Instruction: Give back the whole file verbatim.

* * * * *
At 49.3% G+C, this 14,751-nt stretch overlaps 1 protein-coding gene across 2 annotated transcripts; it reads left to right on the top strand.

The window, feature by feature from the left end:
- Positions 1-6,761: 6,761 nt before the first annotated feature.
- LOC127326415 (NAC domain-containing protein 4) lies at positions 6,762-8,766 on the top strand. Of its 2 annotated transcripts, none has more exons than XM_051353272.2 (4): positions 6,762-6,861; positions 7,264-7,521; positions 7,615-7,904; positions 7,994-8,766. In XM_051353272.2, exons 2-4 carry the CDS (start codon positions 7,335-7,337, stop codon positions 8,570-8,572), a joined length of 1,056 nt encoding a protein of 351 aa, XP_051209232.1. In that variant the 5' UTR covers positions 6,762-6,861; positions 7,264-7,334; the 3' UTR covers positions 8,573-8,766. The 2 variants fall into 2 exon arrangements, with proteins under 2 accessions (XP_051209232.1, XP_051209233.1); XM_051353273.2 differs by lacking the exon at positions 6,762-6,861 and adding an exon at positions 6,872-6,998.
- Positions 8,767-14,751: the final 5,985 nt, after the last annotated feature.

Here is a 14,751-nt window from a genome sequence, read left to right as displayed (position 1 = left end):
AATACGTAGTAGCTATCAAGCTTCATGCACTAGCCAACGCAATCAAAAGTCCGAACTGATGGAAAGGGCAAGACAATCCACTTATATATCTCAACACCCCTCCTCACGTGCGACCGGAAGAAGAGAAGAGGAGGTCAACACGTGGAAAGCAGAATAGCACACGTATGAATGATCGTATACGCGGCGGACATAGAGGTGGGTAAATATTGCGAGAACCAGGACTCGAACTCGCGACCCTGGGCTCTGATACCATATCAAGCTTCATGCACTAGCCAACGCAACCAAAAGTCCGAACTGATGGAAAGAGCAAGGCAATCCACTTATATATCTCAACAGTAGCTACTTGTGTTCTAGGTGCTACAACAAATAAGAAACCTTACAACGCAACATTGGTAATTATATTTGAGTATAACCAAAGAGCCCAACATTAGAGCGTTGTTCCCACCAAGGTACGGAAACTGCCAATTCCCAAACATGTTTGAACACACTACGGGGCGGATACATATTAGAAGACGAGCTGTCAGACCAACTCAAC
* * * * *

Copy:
At 49.3% G+C, this 14,751-nt stretch overlaps 1 protein-coding gene across 2 annotated transcripts; it reads left to right on the top strand.

The window, feature by feature from the left end:
- Positions 1-6,761: 6,761 nt before the first annotated feature.
- LOC127326415 (NAC domain-containing protein 4) lies at positions 6,762-8,766 on the top strand. Of its 2 annotated transcripts, none has more exons than XM_051353272.2 (4): positions 6,762-6,861; positions 7,264-7,521; positions 7,615-7,904; positions 7,994-8,766. In XM_051353272.2, exons 2-4 carry the CDS (start codon positions 7,335-7,337, stop codon positions 8,570-8,572), a joined length of 1,056 nt encoding a protein of 351 aa, XP_051209232.1. In that variant the 5' UTR covers positions 6,762-6,861; positions 7,264-7,334; the 3' UTR covers positions 8,573-8,766. The 2 variants fall into 2 exon arrangements, with proteins under 2 accessions (XP_051209232.1, XP_051209233.1); XM_051353273.2 differs by lacking the exon at positions 6,762-6,861 and adding an exon at positions 6,872-6,998.
- Positions 8,767-14,751: the final 5,985 nt, after the last annotated feature.

Here is a 14,751-nt window from a genome sequence, read left to right as displayed (position 1 = left end):
AATACGTAGTAGCTATCAAGCTTCATGCACTAGCCAACGCAATCAAAAGTCCGAACTGATGGAAAGGGCAAGACAATCCACTTATATATCTCAACACCCCTCCTCACGTGCGACCGGAAGAAGAGAAGAGGAGGTCAACACGTGGAAAGCAGAATAGCACACGTATGAATGATCGTATACGCGGCGGACATAGAGGTGGGTAAATATTGCGAGAACCAGGACTCGAACTCGCGACCCTGGGCTCTGATACCATATCAAGCTTCATGCACTAGCCAACGCAACCAAAAGTCCGAACTGATGGAAAGAGCAAGGCAATCCACTTATATATCTCAACAGTAGCTACTTGTGTTCTAGGTGCTACAACAAATAAGAAACCTTACAACGCAACATTGGTAATTATATTTGAGTATAACCAAAGAGCCCAACATTAGAGCGTTGTTCCCACCAAGGTACGGAAACTGCCAATTCCCAAACATGTTTGAACACACTACGGGGCGGATACATATTAGAAGACGAGCTGTCAGACCAACTCAAC